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The ṃ character doesn't appear in my browser for some reason... --Furrykef 04:31, 28 May 2004 (UTC)
I would think so...I have Windows XP and have the "East Asian" fonts installed (though this character may be outside these character sets)...e.g., I can see Chinese and Japanese characters just fine, and indeed most characters I encounter. Windows makes you jump through too many hoops for this sort of thing... :/ --Furrykef 04:46, 28 May 2004 (UTC)
- Well, it's not just windows; unicode support is sketchy all around, which is too bad, because it's really the only thing that makes sense, particularly for projects like wikipedia. The problem here is that, because roman diacritics for Sanskrit and other Indian languages aren't native to any language, they're not well-supported by internationalization efforts. For example, if it were straight i have copied and pasted this for my homework ! Haha you fell for it you thought it was my work and it isnt haha devanagari and you had a font that had any devanagari, your browser would happily detect and display it even if your primary font were something silly. (And by "silly" here, I just mean a traditional roman script) Check and see if you have "Arial Unicode MS" on your system; if you do, try making it your browsers default font. -- कुक्कुरोवाच|Talk‽ 17:42, May 28, 2004 (UTC)
Yipe. With the new WikiMedia software and the broken "msg" bug, the article is an absolute mess now. --Furrykef 04:23, 30 May 2004 (UTC)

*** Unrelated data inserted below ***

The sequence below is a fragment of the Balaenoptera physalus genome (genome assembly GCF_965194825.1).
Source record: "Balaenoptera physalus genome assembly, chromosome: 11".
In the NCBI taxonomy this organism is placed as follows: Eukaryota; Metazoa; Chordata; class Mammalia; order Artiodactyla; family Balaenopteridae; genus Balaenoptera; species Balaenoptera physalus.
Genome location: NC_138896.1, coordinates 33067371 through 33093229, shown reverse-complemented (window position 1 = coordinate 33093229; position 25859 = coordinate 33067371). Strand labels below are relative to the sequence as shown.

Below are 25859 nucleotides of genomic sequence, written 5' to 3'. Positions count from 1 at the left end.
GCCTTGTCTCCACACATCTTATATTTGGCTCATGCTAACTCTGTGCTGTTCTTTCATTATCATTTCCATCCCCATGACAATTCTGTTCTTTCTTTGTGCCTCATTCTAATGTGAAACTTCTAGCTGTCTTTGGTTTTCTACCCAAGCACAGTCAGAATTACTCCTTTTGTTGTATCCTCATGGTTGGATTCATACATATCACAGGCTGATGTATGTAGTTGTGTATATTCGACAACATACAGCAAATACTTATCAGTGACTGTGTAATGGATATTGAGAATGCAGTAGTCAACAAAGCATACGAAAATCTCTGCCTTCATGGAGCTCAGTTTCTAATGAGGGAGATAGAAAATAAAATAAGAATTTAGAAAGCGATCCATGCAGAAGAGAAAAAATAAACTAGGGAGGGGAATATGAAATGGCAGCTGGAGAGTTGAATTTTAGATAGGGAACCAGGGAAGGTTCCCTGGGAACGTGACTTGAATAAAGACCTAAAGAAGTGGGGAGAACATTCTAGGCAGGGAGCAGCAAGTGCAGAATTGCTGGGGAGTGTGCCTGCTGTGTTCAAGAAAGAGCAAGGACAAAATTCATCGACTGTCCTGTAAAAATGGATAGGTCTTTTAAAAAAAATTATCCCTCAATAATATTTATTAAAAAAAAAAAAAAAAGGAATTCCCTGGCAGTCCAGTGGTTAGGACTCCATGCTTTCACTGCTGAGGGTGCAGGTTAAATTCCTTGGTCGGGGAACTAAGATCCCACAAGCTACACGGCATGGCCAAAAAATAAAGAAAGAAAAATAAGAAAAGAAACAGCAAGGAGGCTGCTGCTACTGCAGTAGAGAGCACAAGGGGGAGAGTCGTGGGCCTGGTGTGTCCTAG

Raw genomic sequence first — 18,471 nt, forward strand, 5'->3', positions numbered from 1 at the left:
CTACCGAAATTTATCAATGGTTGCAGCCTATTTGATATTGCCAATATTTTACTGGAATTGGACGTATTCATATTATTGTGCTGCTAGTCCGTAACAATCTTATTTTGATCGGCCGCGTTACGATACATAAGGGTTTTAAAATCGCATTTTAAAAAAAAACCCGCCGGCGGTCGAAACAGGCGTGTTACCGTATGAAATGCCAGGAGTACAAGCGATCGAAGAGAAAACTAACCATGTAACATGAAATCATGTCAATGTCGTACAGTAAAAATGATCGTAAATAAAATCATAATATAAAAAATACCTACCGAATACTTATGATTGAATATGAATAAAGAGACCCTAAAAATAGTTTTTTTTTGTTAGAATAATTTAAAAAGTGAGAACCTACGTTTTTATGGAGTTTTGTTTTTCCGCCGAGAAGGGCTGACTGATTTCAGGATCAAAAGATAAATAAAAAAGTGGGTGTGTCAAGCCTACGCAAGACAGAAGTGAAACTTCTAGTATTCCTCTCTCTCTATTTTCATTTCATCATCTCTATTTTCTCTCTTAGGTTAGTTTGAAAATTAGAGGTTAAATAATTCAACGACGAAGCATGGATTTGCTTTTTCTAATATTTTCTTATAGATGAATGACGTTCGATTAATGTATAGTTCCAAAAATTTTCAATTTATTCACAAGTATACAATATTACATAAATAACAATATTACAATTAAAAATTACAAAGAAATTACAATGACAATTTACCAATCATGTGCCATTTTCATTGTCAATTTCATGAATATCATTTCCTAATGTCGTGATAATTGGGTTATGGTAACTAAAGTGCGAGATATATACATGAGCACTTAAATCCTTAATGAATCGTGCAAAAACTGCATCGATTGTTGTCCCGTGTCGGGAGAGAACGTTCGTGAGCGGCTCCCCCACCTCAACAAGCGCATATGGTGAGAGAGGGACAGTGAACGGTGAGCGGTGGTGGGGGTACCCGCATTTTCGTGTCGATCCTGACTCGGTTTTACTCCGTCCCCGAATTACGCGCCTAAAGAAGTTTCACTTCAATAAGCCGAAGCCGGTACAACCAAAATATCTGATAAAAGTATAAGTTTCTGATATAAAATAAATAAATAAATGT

- Hmm. Indeed. Monobook skins can be fixed using css customization. See Talk:Buddhism The rest is my fault, and I'm working on it. Apologies for the inconvenience. -- कुक्कुरोवाच|Talk‽ 19:50, 30 May 2004 (UTC)
This article needed a bit of clean up due to vandalism. I restored text which was obviously vandalized, it's very kind of the vandals to leave such blatant markers.
However, several paragraphs were recently removed from the Hindu section, and it's not really clear to me whether this was intentional or not. Since there is no change comment, I'll restore it soon if no one else does or says something. Somegeek 04:03, 2005 Apr 28 (UTC)
This article had a lot of statements that confused Hindu, Buddhist and Jain beliefs regarding the same term. It also does not shed light on the way people understand samsara today and clarify the original religious meaning from what it would mean to people today. The article also seems to focus more on rebirth, than on the actual phenomenon of samsara.
The lead paragraph
From the early days of this article (in 2003), the lead sentence has referred to the concept of Samsara in Hinduism, Buddhism and Jainism." In August, 2005 RDF added "and Surat Shabda Yoga" to the article, to read as follows:
- In Hinduism, Buddhism, Jainism and Surat Shabda Yoga, samsara or saṃsāra refers to the concept of reincarnation or rebirth in Indian philosophical traditions (emphasis added).
I don't think that Surat Shabda Yoga belongs in the lead. No doubt it is a significant yoga. However, it is not on a par with Hindusim, Buddhism and Jainism. Please comment. Sunray 02:40, 10 October 2005 (UTC)
Sunray has objected to the inclusion of Surat Shabda Yoga in the lead paragraph of this article, and s/he has been gracious enough to list her/his reasons. My replies to these objections follow.
The first objection appears to be related to some sort of assumption that early edits of an article somehow carry more weight than later additions. Clearly, this viewpoint is counter to a fundamental principle of any wiki, particularly Wikipedia, that the encyclopedia will improve over time through continuous edits.
- Eventualism is a tendency amongst Wikipedians, which focuses on the eventual value of Wikipedia, in the Long Now, rather than the immediate value. Contrast meta:immediatism; the opposite viewpoint.